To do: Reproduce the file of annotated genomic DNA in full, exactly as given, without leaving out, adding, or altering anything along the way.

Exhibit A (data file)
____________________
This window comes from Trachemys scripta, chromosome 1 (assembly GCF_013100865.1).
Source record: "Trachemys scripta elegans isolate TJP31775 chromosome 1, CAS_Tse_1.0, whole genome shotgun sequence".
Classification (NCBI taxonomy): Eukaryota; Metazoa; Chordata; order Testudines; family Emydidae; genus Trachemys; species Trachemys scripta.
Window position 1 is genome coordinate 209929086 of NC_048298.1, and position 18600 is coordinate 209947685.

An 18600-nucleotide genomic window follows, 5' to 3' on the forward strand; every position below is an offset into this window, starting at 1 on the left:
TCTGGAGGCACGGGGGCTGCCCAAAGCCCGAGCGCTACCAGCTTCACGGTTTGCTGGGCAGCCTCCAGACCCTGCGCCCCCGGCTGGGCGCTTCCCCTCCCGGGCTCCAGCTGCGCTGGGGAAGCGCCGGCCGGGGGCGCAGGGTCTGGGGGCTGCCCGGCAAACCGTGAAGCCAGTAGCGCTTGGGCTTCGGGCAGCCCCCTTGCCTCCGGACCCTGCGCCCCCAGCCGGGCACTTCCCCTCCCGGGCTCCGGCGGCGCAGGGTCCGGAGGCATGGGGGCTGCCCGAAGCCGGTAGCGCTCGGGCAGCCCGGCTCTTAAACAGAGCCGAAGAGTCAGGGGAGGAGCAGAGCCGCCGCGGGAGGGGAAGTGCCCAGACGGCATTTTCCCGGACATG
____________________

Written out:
This window comes from Trachemys scripta, chromosome 1 (assembly GCF_013100865.1).
Source record: "Trachemys scripta elegans isolate TJP31775 chromosome 1, CAS_Tse_1.0, whole genome shotgun sequence".
Classification (NCBI taxonomy): Eukaryota; Metazoa; Chordata; order Testudines; family Emydidae; genus Trachemys; species Trachemys scripta.
Window position 1 is genome coordinate 209929086 of NC_048298.1, and position 18600 is coordinate 209947685.

An 18600-nucleotide genomic window follows, 5' to 3' on the forward strand; every position below is an offset into this window, starting at 1 on the left:
TCTGGAGGCACGGGGGCTGCCCAAAGCCCGAGCGCTACCAGCTTCACGGTTTGCTGGGCAGCCTCCAGACCCTGCGCCCCCGGCTGGGCGCTTCCCCTCCCGGGCTCCAGCTGCGCTGGGGAAGCGCCGGCCGGGGGCGCAGGGTCTGGGGGCTGCCCGGCAAACCGTGAAGCCAGTAGCGCTTGGGCTTCGGGCAGCCCCCTTGCCTCCGGACCCTGCGCCCCCAGCCGGGCACTTCCCCTCCCGGGCTCCGGCGGCGCAGGGTCCGGAGGCATGGGGGCTGCCCGAAGCCGGTAGCGCTCGGGCAGCCCGGCTCTTAAACAGAGCCGAAGAGTCAGGGGAGGAGCAGAGCCGCCGCGGGAGGGGAAGTGCCCAGACGGCATTTTCCCGGACATG